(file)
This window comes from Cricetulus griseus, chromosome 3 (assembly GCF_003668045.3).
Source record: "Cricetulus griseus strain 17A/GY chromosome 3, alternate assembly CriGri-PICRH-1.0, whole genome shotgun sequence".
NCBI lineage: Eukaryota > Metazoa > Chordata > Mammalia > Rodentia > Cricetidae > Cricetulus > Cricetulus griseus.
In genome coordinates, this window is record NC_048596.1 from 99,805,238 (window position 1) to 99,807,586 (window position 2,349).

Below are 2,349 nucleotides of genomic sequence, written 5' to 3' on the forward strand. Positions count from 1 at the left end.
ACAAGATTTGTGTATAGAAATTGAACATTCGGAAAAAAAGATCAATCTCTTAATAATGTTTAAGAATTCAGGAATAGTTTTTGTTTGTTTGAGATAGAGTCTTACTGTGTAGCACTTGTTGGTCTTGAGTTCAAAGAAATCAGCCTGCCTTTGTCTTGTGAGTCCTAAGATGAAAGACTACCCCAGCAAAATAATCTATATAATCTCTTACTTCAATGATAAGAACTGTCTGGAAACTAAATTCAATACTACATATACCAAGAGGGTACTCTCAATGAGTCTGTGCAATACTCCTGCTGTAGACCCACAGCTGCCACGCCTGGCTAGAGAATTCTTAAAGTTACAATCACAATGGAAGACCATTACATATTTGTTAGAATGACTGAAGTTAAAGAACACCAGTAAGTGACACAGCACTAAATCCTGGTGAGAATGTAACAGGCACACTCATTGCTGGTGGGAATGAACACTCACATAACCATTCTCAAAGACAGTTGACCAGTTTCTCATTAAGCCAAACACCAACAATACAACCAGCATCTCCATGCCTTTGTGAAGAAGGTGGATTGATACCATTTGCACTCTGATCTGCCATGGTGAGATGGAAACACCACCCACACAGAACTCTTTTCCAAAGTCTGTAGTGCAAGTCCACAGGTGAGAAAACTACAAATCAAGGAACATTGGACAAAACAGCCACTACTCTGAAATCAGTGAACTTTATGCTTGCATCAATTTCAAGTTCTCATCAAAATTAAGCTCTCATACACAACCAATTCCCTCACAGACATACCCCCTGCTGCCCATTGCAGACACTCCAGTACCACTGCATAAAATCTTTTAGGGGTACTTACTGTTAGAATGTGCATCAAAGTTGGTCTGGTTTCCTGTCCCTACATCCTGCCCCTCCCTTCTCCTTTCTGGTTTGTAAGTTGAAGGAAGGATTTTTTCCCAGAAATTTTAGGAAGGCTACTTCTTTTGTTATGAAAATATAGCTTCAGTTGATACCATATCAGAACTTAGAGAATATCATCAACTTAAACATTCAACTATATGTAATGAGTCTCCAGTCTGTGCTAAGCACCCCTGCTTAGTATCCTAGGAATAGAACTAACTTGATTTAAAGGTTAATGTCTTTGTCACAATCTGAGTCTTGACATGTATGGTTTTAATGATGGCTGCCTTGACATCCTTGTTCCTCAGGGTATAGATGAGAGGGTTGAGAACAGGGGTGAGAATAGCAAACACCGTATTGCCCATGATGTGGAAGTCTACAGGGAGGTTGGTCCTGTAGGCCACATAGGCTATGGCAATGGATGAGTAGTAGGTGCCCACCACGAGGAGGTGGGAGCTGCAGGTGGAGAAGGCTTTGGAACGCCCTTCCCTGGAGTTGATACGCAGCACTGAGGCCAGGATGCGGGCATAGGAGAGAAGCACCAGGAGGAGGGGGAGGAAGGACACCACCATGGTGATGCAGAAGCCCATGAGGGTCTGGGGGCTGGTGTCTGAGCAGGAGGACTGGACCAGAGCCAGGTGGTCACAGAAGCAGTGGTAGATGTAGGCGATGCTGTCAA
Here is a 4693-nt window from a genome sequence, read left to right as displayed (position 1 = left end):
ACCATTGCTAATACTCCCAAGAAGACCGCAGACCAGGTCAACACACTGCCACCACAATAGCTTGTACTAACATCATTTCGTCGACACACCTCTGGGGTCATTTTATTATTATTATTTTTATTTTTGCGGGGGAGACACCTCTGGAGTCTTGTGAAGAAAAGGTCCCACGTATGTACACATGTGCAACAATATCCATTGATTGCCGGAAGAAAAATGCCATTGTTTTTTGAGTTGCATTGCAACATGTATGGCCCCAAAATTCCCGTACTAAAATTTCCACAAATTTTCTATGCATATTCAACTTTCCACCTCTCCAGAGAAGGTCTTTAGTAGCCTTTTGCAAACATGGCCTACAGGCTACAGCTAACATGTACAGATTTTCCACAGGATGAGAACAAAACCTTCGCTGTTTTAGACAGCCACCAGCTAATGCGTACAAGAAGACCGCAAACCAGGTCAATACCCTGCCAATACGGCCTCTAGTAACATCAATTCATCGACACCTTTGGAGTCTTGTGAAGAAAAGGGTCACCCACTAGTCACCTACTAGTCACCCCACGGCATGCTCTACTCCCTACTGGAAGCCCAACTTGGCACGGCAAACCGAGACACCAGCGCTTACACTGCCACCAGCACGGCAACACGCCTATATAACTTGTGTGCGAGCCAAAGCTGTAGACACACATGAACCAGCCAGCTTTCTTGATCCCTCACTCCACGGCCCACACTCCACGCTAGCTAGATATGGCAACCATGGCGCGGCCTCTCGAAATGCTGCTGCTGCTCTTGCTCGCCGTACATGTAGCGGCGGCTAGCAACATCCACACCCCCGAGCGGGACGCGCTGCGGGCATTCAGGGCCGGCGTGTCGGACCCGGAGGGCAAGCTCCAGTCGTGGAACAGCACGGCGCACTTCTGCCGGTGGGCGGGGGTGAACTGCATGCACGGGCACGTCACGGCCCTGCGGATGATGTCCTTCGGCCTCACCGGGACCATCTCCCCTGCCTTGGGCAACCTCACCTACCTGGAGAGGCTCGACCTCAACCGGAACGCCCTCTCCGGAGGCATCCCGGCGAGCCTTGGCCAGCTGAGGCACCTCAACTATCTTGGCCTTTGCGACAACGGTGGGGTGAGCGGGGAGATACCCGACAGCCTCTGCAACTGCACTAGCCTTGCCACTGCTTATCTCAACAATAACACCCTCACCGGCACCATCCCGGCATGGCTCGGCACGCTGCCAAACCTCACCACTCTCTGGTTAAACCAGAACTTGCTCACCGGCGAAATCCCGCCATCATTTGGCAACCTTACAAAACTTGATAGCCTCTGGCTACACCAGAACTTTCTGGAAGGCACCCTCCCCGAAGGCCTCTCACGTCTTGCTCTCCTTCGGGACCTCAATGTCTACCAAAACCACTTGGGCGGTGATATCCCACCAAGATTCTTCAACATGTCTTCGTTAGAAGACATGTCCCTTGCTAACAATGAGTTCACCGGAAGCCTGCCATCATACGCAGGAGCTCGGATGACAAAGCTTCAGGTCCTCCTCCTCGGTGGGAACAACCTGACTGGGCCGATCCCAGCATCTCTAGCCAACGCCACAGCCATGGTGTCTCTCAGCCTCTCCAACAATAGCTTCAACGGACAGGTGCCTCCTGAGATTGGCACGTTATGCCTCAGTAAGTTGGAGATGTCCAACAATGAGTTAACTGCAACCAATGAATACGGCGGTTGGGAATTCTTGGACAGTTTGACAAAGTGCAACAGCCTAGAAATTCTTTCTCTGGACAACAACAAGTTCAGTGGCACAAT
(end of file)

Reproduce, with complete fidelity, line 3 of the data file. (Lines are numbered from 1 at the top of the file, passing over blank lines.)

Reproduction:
NCBI lineage: Eukaryota > Metazoa > Chordata > Mammalia > Rodentia > Cricetidae > Cricetulus > Cricetulus griseus.